Antitrust for High-Tech and Low:
Regulation, Innovation, and Risk
Ronald A. Cass
Forthcoming, Journal of Law, Economics & Policy, vol. 9, issue no. 2, Spring 2013
International Center for Economic Research (ICER) Working Paper No. 12/2012
Boston University School of Law Law & Economics Research Paper No. 12-50 (October 22, 2012)
Severe limitations on antitrust enforcement officials’ knowledge and the potential impact of ill-advised investigations and prosecutions on markets suggest that officials should exercise extraordinary caution in enforcement of restraints on single-firm conduct. Although it is common to depict antitrust enforcement as protecting market competition while other forms of regulation are seen as intrusions (justifiable or not) into market operation, antitrust enforcement has characteristics and risks similar to other forms of regulation. Government antitrust enforcement can be especially problematic, as it requires discretionary selection among an extraordinary range of possible targets, imposes significant burdens on companies that are under investigation or subject to suit, invites efforts by individual firms to motivate officials to deploy resources against rivals, and can seriously disrupt competition among firms. Antitrust authorities need to exercise special care in making enforcement decisions respecting conduct of individual dominant firms in high-technology industries, where antitrust enforcers’ abilities to understand and predict industry evolution are most limited and where enforcement actions are most likely to rest on debatable predicates about the effects of specific conduct. This article examines government enforcement decisions respecting four prior targets and draws lessons for enforcement going forward.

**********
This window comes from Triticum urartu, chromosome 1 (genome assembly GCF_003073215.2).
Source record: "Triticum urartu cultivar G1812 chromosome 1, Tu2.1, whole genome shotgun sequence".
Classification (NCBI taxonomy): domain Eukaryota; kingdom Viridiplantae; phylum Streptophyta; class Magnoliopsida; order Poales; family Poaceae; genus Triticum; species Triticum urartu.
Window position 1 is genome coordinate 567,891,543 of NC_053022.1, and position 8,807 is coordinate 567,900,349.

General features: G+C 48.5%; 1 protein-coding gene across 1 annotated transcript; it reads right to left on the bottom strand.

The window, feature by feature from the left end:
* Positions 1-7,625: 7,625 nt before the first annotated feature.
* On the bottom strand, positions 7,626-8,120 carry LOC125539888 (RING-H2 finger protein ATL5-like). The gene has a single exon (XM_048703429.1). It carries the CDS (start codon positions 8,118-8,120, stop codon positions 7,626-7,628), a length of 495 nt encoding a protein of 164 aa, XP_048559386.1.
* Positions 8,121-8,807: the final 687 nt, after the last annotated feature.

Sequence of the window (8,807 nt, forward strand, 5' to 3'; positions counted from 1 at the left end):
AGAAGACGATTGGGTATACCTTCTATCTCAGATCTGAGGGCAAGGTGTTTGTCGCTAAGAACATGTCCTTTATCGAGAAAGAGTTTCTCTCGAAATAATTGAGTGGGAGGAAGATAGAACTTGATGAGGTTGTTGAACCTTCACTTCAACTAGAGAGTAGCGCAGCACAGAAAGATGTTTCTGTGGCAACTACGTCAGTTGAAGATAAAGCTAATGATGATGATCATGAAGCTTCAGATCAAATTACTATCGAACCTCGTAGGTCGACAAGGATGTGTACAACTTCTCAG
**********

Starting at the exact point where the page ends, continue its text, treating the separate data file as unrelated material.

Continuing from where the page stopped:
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Ronald A. Cass Contact Information:
Center for the Rule of Law
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